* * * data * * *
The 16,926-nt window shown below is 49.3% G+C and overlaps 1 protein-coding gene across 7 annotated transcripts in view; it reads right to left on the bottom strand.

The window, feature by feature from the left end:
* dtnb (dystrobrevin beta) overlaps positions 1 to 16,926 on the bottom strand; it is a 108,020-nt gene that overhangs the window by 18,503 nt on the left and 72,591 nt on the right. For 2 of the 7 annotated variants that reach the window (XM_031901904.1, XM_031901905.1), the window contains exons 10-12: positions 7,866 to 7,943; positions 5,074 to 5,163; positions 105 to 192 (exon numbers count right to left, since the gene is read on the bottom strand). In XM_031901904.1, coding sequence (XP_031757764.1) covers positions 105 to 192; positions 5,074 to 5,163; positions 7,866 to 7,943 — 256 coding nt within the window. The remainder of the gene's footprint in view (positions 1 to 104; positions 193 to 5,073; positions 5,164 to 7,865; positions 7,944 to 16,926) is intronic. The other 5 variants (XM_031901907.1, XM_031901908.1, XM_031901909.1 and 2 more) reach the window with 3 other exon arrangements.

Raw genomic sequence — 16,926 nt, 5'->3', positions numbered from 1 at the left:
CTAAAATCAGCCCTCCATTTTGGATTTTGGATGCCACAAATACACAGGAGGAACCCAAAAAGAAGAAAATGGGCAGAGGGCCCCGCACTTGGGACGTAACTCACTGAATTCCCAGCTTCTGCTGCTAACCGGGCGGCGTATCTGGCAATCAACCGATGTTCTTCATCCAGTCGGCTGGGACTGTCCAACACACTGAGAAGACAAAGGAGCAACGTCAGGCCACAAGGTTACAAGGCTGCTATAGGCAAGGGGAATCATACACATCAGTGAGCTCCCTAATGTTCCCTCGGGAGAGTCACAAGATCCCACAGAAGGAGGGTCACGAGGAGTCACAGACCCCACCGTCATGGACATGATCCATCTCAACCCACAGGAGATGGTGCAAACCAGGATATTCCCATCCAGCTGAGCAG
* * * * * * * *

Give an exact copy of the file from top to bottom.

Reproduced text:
The 16,926-nt window shown below is 49.3% G+C and overlaps 1 protein-coding gene across 7 annotated transcripts in view; it reads right to left on the bottom strand.

The window, feature by feature from the left end:
* dtnb (dystrobrevin beta) overlaps positions 1 to 16,926 on the bottom strand; it is a 108,020-nt gene that overhangs the window by 18,503 nt on the left and 72,591 nt on the right. For 2 of the 7 annotated variants that reach the window (XM_031901904.1, XM_031901905.1), the window contains exons 10-12: positions 7,866 to 7,943; positions 5,074 to 5,163; positions 105 to 192 (exon numbers count right to left, since the gene is read on the bottom strand). In XM_031901904.1, coding sequence (XP_031757764.1) covers positions 105 to 192; positions 5,074 to 5,163; positions 7,866 to 7,943 — 256 coding nt within the window. The remainder of the gene's footprint in view (positions 1 to 104; positions 193 to 5,073; positions 5,164 to 7,865; positions 7,944 to 16,926) is intronic. The other 5 variants (XM_031901907.1, XM_031901908.1, XM_031901909.1 and 2 more) reach the window with 3 other exon arrangements.

Raw genomic sequence — 16,926 nt, 5'->3', positions numbered from 1 at the left:
CTAAAATCAGCCCTCCATTTTGGATTTTGGATGCCACAAATACACAGGAGGAACCCAAAAAGAAGAAAATGGGCAGAGGGCCCCGCACTTGGGACGTAACTCACTGAATTCCCAGCTTCTGCTGCTAACCGGGCGGCGTATCTGGCAATCAACCGATGTTCTTCATCCAGTCGGCTGGGACTGTCCAACACACTGAGAAGACAAAGGAGCAACGTCAGGCCACAAGGTTACAAGGCTGCTATAGGCAAGGGGAATCATACACATCAGTGAGCTCCCTAATGTTCCCTCGGGAGAGTCACAAGATCCCACAGAAGGAGGGTCACGAGGAGTCACAGACCCCACCGTCATGGACATGATCCATCTCAACCCACAGGAGATGGTGCAAACCAGGATATTCCCATCCAGCTGAGCAG